D800 with 70-300 Nikkor at 70mm; 400 ISO; Silver Efex Pro 2, starting at the Tin Type preset.
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SOMERSET LEVELS 137 – THE END OF THREE OLD FRIENDS (MONO)

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Three Willows, at the end of things, on Tadham Moor; 31 March 2014.

I went down to the Somerset Levels yesterday.  The long spell of mostly dry weather that we have had after all of the rain and floods earlier in the year encouraged me to think that things would be better  – for better, read drier – down there, and I was proved right.  Where I was headed – Tadham and Tealham Moors – had of course experienced far less catastrophic flooding than areas not too far further south, although they were still underwater – but this “homeland” of mine seemed remarkably unaffected now that the waters have receded, save for quite a few fallen trees.

The thing is, the soil here is largely unconsolidated black peat, which is often moist or wet.  But lately, weeks of being submerged had turned it into something approaching blancmange or wet rice pudding, such that any trees leaning away from the vertical would have had a harder and harder time gripping into the soil, trying to keep themselves upright.

I don’t like seeing downed trees at the best of times, but the trio shown here affect me rather more than most.  For they are just across the road from somewhere that I call the Magic Carpark.  Why magic?  Well, this peaceful, serene and no-frills place helped me through some truly dark days sometime back, and it is certainly magic in my eyes.

And I’ve known these three trees since I first discovered this area of the Levels, 20 years ago.  And I have a photo of them in the prime of life from a little earlier – 1986 –  (in “Wetland – Life in the Somerset Levels” – ISBN 07181 2897 4).

Well, here is yesterday’s sorry scene.  The tree on the left, formerly the largest of the three, has been a stump for sometime – there is another photo of it here .  And there is a fisheye shot showing it here .

But as you can see, the next tree away from the camera has fallen a casualty to the recent flooding – already leaning towards the rhyne (the small waterway seen here; rhymes with scene), its roots have lost their grip on the mush around them, and the tree, roots and all, has toppled sideways, taking the edge of the adjacent tarmac road with it.

And the future does not look good for the third tree in the line, which is leaning precariously out over the rhyne, and which has gaping holes in its now hollow trunk.  It will sprout leaves this year, but its collapse cannot be far off.

So, the end of three old friends.  But I was a geologist a life or two back, and that mindset is still very much with me, always will be with me.  I know that nothing endures, nothing stays the same, with the passage of time – not the greatest of mountains, nor the sprightliest of trees.  But still, as these three decay, or when their carcasses are hauled away by the local farmer, I shall remember them.  And miss them.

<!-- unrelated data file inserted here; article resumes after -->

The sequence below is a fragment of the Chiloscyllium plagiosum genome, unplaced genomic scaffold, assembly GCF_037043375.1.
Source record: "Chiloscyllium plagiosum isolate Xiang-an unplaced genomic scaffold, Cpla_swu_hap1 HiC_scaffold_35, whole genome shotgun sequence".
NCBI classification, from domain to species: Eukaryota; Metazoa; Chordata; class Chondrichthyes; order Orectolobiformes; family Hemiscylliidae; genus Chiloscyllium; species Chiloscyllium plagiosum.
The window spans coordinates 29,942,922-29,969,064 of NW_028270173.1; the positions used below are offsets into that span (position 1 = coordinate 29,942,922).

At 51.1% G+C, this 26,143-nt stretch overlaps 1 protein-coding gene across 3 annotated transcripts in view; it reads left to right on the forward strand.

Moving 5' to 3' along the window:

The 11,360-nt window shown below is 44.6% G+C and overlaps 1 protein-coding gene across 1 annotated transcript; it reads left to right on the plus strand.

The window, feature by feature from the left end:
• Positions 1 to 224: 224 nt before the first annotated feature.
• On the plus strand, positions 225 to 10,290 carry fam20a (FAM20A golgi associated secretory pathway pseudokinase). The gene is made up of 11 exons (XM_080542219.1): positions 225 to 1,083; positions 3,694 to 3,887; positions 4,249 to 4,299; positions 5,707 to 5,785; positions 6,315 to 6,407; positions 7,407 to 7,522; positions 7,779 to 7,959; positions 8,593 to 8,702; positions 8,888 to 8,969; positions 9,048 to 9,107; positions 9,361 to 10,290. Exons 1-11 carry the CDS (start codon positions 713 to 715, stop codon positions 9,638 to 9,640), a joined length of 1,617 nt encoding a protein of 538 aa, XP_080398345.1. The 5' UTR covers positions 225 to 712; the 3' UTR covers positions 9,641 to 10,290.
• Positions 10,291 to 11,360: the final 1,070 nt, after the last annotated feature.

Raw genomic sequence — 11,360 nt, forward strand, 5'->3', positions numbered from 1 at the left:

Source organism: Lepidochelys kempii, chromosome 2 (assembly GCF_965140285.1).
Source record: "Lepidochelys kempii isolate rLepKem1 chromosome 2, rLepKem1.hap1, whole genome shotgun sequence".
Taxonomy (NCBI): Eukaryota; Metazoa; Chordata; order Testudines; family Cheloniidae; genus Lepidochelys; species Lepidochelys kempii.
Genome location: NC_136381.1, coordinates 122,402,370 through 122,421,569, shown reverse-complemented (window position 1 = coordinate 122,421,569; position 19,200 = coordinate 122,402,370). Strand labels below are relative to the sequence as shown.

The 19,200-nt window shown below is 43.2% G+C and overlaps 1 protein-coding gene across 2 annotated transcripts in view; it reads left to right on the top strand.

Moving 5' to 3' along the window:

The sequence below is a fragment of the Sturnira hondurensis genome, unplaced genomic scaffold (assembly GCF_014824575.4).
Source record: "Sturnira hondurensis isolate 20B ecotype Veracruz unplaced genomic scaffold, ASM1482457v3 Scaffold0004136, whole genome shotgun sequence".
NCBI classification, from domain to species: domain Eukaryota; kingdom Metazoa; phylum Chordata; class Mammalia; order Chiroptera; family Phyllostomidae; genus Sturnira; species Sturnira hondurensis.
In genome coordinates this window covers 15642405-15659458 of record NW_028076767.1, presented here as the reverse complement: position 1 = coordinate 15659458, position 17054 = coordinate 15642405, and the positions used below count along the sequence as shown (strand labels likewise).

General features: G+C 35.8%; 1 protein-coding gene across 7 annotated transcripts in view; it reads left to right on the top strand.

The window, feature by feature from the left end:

D800 with 70-300 Nikkor ar 70mm; 800 ISO; Silver Efex Pro 2, starting at the Strong Infrared Low Contrast preset.

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SOMERSET LEVELS 132 – TEALHAM MOOR DROVE, LOOKING EAST (MONO)

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Looking east along Tealham Moor Drove, southwest of Wedmore; 7 Feb 2014.

A track covered with chippings, and with some puddles too, and out to the left the reality of life on the Levels at this time – water and more water, and more rain forecast today and Monday.

The structure of this image has strong elements pushing in towards that large tree near top right.  There is the track, highlighted by its pale chippings and reflective puddles – and then that great silver wedge of floodwater, starting at mid to upper left, and curving and narrowing across towards upper right.  And, along with these pale items, the dark ridges of coarse grasses, and the horizon too.

The day was gusty, bleak, cold and inhospitable, with rain always a threat, but it was good to be there.  I love, and feel at home in, the simplicity and truth of this working landscape, whatever the season.

D800 with 70-300 Nikkor at 70mm; 200 ISO; starting at Silver Efex Pro 2’s Cool Tones 1 preset.
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SOMERSET LEVELS 131 – THE VIEW NORTHWEST ACROSS TEALHAM MOOR, AND MEMORIES OF MRS OLDFIELD

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The view northwest, from Tealham Moor towards Brent Knoll; 7 Feb 2014.

The road westwards across Tealham Moor stands a couple of feet proud of the floodwaters, which are nothing like as deep here as they are on the Levels further to the south.  These floods have been here for more than three weeks and, after such a time submerged, all of the pastures under these waters are dead.  Farmers are looking at producing more pastures and crops next year or the year after next.  But this at least this freshwater flooding brings far less devastation than would have occurred if this area had been swamped by the salty waters of the sea, as it used to be.